I don’t believe that the man from Stratford-on-Avon wrote the plays published with the name William Shakespeare attached to them. I am not convinced because I am a rational human being. I love the plays. Reading them brings me instant gratification: the sound the words make the ideas, perhaps a little hackneyed now, fresh when their poetic presentation is deciphered – not decoded. The works of the bard show considerable knowledge, experience and research. He was not always correct. His presentation of English history is clearly Tudor propaganda. His European geographic settings are minutely accurate (see Richard Paul Roe’s “The Shakespeare Guide to Italy” and Mark Anderson’s “Shakespeare by Another Name”). His knowledge, experience and research go beyond that of a grain merchant and theatre entrepreneur. Logic dictates that he had access to libraries (all of which were private in England during the grain merchant’s lifetime), that he traveled to Italy and that he understood what the aristocracy wanted to read and see performed.
If you look at the bulk of iconoclastic scholarship, like scholarship on any subject, there are many varied opinions. The great deficit in this area is that adherents of any iconoclastic position are not embraced in academia. By this I mean that they do not have access to resources that a University offers e.g., electronic databases, rare books and the communion/debate with other scholars with this type of access. It is a great shame.
I am reblogging this post because it is important to hear the opinion of someone so knowledgeable in the history of science. That Shakespeare’s “science” may not be accurate does not prove that in a time before the internet, before mobile phones, before automated or mechanised transportation that a mere man could run two successful business simultaneously, one in the country, the other in the city and have the peace of mind to write such compelling poetry. He did not!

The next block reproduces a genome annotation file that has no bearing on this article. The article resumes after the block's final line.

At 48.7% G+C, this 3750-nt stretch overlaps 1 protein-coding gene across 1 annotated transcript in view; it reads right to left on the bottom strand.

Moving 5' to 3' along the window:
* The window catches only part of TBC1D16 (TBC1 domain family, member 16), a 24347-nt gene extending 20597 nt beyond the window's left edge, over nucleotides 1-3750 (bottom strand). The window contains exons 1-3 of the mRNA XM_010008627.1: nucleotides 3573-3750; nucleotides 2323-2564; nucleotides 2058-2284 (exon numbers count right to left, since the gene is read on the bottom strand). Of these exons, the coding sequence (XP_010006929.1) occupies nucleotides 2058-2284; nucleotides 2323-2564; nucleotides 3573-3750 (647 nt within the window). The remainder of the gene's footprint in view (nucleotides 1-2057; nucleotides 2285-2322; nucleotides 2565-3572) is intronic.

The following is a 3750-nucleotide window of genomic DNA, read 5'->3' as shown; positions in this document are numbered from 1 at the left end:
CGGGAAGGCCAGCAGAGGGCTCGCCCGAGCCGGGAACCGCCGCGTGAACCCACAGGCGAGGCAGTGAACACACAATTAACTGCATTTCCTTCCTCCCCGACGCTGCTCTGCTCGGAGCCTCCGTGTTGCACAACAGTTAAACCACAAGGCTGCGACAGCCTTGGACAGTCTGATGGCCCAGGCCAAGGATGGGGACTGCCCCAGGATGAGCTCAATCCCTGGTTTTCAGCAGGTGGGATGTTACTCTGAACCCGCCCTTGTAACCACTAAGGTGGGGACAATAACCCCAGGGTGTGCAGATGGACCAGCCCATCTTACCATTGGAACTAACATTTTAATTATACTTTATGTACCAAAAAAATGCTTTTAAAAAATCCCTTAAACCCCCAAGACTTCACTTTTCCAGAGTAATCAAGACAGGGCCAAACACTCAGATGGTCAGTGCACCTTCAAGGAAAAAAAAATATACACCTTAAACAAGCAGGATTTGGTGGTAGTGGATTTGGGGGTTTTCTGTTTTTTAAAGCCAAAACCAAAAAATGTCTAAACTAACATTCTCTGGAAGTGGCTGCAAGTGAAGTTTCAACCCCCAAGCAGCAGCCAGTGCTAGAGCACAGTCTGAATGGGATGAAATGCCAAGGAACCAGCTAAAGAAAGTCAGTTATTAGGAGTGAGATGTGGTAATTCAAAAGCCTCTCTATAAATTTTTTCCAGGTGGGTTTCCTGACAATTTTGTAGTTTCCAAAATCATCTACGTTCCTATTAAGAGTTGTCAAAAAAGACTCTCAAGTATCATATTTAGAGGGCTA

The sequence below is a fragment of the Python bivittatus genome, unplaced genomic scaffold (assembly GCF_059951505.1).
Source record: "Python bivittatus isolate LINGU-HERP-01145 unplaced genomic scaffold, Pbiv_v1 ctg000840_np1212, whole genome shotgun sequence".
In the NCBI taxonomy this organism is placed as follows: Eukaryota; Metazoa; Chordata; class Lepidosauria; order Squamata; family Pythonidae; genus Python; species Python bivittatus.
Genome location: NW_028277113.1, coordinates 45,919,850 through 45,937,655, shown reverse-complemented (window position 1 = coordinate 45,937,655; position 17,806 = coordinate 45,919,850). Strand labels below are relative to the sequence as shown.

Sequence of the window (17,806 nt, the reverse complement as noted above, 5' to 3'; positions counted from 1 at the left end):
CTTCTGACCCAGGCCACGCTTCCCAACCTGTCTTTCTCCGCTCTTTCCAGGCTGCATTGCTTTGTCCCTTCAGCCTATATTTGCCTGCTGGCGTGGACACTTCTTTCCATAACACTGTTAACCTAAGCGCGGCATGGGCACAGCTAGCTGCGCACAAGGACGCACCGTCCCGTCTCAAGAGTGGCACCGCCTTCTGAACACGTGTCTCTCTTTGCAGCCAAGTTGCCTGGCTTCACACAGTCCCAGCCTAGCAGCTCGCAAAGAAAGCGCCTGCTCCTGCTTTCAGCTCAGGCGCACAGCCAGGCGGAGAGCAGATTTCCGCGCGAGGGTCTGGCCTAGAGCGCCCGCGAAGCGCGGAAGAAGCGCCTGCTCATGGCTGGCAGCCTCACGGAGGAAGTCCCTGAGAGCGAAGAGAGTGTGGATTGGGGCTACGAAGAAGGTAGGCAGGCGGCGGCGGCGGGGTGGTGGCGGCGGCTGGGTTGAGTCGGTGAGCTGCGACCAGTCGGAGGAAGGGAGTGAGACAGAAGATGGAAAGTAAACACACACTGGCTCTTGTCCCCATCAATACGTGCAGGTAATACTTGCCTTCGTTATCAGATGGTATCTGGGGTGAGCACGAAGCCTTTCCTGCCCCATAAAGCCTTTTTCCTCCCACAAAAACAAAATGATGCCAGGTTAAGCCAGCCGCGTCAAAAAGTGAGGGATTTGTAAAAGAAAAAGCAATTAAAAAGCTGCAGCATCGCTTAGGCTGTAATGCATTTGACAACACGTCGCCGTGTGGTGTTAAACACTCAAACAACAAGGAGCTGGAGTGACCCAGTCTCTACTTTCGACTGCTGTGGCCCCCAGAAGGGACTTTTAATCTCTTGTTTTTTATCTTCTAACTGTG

I will blog a little on the SAQ in future posts. I feel compelled.
The Will of the title is England’s most notorious playwright and poet, William Shakespeare, who was supposedly born 450 years ago today. The question is the central motivation for the new book by Canadian popular science writer, Dan Falk, The Science of Shakespeare: A New Look at the Playwright’s Universe. Given that Shakespeare was born just twenty-one years after Copernicus’ De revolutionibus was published and lived through the period in which Kepler and Galileo, amongst others, made the heliocentric hypothesis the hottest item in the European scientific community it is not unreasonable to ask, as Falk does, in the more general sense, whether the cosmological and astronomical upheaval of the age left any traces in Will’s work. Traditional Shakespearean scholarship says no, Falk re-examines the evidence.
I must admit that when I first got offered this book to review I had a sinking feeling that somebody was going…
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